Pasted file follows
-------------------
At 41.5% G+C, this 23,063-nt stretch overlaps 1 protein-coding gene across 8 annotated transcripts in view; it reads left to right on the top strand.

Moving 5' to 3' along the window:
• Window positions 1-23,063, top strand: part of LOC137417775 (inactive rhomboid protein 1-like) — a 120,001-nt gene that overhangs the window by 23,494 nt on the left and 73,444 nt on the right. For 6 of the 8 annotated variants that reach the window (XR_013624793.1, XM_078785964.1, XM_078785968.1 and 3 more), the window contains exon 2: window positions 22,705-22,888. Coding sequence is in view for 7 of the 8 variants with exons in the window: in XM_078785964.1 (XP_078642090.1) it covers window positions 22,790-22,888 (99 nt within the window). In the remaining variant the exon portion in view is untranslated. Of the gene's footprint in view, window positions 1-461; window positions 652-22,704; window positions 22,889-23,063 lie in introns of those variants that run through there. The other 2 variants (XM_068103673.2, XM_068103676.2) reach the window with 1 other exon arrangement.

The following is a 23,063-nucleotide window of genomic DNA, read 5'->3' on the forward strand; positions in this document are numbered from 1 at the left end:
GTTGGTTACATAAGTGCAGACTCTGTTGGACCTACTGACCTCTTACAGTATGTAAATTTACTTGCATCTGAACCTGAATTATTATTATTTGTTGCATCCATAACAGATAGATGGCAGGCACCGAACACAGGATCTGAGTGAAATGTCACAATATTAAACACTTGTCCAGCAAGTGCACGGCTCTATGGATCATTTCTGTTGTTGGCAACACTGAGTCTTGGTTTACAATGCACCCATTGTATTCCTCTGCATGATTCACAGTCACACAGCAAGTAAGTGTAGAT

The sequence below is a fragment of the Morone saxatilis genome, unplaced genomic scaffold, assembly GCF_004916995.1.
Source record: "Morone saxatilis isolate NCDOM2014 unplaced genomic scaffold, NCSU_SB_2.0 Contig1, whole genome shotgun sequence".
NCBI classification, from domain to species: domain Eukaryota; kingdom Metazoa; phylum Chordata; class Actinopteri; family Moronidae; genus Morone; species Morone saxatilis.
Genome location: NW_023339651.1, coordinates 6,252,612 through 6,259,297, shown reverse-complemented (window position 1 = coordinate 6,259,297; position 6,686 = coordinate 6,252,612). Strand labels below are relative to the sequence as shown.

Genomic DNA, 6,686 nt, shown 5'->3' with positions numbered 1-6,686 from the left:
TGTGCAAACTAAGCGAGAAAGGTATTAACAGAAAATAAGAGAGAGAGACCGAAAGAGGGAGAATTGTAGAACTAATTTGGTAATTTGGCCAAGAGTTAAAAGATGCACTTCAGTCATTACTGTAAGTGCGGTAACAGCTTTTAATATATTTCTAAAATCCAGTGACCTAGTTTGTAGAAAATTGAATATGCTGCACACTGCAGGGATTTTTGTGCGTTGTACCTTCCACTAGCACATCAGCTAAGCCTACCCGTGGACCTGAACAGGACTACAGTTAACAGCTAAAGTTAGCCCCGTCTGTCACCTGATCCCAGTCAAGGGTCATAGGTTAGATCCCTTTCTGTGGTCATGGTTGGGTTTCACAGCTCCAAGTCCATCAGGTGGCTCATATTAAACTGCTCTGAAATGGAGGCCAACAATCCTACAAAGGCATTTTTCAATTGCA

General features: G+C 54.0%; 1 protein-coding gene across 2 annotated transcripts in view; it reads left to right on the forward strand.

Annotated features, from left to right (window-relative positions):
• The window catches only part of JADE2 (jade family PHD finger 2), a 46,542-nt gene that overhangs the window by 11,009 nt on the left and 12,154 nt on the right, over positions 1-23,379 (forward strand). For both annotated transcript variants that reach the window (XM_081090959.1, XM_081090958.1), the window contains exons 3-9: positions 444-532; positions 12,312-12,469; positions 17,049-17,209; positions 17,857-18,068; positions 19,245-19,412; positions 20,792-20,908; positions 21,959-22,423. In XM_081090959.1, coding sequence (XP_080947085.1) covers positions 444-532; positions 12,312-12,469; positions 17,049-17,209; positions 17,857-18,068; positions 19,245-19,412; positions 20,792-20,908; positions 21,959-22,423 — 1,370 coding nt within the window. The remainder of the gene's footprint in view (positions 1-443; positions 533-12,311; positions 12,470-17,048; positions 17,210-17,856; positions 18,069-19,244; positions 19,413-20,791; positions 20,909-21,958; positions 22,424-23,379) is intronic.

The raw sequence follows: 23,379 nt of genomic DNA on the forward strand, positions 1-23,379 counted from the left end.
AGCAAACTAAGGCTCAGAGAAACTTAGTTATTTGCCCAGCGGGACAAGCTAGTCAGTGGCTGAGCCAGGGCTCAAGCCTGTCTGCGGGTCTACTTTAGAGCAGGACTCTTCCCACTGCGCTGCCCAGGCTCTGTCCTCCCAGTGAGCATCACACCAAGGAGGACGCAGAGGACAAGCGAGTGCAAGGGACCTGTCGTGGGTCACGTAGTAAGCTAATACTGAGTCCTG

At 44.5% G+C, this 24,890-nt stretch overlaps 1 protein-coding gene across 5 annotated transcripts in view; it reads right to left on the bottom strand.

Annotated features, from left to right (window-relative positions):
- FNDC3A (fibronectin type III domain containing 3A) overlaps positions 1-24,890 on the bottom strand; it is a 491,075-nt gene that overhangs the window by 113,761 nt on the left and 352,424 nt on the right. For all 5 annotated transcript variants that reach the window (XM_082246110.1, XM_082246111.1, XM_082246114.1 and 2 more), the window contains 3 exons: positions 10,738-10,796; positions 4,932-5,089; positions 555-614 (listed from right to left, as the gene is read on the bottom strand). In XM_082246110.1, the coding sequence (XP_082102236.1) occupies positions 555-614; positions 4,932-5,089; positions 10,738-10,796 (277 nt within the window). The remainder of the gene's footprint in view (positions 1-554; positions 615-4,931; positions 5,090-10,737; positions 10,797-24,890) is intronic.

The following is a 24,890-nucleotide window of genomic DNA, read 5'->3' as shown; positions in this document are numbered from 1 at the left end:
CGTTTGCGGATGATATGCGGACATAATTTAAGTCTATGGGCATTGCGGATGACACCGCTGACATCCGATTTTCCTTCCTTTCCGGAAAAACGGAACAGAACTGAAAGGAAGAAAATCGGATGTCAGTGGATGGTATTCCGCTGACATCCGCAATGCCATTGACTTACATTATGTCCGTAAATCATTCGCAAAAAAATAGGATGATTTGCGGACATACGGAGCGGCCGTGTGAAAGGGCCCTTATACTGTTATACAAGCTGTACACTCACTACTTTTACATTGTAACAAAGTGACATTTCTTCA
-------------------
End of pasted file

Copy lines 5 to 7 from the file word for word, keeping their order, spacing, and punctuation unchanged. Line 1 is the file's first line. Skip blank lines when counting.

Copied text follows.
GTTGGTTACATAAGTGCAGACTCTGTTGGACCTACTGACCTCTTACAGTATGTAAATTTACTTGCATCTGAACCTGAATTATTATTATTTGTTGCATCCATAACAGATAGATGGCAGGCACCGAACACAGGATCTGAGTGAAATGTCACAATATTAAACACTTGTCCAGCAAGTGCACGGCTCTATGGATCATTTCTGTTGTTGGCAACACTGAGTCTTGGTTTACAATGCACCCATTGTATTCCTCTGCATGATTCACAGTCACACAGCAAGTAAGTGTAGAT

The sequence below is a fragment of the Morone saxatilis genome, unplaced genomic scaffold, assembly GCF_004916995.1.
Source record: "Morone saxatilis isolate NCDOM2014 unplaced genomic scaffold, NCSU_SB_2.0 Contig1, whole genome shotgun sequence".